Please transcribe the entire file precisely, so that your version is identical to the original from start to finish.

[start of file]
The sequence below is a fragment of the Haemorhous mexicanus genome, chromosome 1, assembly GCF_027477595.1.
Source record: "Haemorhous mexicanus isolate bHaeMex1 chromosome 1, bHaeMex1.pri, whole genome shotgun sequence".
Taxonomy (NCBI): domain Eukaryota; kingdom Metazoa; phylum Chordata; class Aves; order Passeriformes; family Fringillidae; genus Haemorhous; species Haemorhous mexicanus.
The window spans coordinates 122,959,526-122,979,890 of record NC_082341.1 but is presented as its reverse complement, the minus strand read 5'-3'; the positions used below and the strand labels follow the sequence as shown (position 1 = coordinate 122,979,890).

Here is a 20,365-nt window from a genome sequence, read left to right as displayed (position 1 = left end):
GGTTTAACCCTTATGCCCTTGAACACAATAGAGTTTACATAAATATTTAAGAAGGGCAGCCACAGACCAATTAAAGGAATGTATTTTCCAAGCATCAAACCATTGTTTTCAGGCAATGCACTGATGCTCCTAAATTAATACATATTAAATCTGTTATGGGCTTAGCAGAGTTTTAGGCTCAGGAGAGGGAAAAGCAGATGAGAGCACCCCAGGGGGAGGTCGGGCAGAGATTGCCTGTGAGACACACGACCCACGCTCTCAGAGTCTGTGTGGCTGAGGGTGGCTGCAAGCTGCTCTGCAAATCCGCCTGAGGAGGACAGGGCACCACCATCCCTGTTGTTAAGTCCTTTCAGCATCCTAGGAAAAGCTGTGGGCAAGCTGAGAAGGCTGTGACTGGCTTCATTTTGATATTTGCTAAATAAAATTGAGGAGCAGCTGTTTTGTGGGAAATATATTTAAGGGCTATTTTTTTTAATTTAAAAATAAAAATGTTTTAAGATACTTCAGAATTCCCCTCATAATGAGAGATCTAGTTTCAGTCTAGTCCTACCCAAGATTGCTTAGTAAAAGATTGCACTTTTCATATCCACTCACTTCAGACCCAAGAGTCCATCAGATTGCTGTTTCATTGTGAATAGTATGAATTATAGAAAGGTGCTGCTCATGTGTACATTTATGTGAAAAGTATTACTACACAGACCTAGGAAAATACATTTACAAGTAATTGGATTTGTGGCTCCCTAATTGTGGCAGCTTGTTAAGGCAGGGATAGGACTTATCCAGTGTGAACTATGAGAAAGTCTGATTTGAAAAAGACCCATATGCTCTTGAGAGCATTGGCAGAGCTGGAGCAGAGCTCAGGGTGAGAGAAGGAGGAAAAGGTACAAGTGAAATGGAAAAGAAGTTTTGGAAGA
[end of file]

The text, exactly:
The sequence below is a fragment of the Haemorhous mexicanus genome, chromosome 1, assembly GCF_027477595.1.
Source record: "Haemorhous mexicanus isolate bHaeMex1 chromosome 1, bHaeMex1.pri, whole genome shotgun sequence".
Taxonomy (NCBI): domain Eukaryota; kingdom Metazoa; phylum Chordata; class Aves; order Passeriformes; family Fringillidae; genus Haemorhous; species Haemorhous mexicanus.
The window spans coordinates 122,959,526-122,979,890 of record NC_082341.1 but is presented as its reverse complement, the minus strand read 5'-3'; the positions used below and the strand labels follow the sequence as shown (position 1 = coordinate 122,979,890).

Here is a 20,365-nt window from a genome sequence, read left to right as displayed (position 1 = left end):
GGTTTAACCCTTATGCCCTTGAACACAATAGAGTTTACATAAATATTTAAGAAGGGCAGCCACAGACCAATTAAAGGAATGTATTTTCCAAGCATCAAACCATTGTTTTCAGGCAATGCACTGATGCTCCTAAATTAATACATATTAAATCTGTTATGGGCTTAGCAGAGTTTTAGGCTCAGGAGAGGGAAAAGCAGATGAGAGCACCCCAGGGGGAGGTCGGGCAGAGATTGCCTGTGAGACACACGACCCACGCTCTCAGAGTCTGTGTGGCTGAGGGTGGCTGCAAGCTGCTCTGCAAATCCGCCTGAGGAGGACAGGGCACCACCATCCCTGTTGTTAAGTCCTTTCAGCATCCTAGGAAAAGCTGTGGGCAAGCTGAGAAGGCTGTGACTGGCTTCATTTTGATATTTGCTAAATAAAATTGAGGAGCAGCTGTTTTGTGGGAAATATATTTAAGGGCTATTTTTTTTAATTTAAAAATAAAAATGTTTTAAGATACTTCAGAATTCCCCTCATAATGAGAGATCTAGTTTCAGTCTAGTCCTACCCAAGATTGCTTAGTAAAAGATTGCACTTTTCATATCCACTCACTTCAGACCCAAGAGTCCATCAGATTGCTGTTTCATTGTGAATAGTATGAATTATAGAAAGGTGCTGCTCATGTGTACATTTATGTGAAAAGTATTACTACACAGACCTAGGAAAATACATTTACAAGTAATTGGATTTGTGGCTCCCTAATTGTGGCAGCTTGTTAAGGCAGGGATAGGACTTATCCAGTGTGAACTATGAGAAAGTCTGATTTGAAAAAGACCCATATGCTCTTGAGAGCATTGGCAGAGCTGGAGCAGAGCTCAGGGTGAGAGAAGGAGGAAAAGGTACAAGTGAAATGGAAAAGAAGTTTTGGAAGA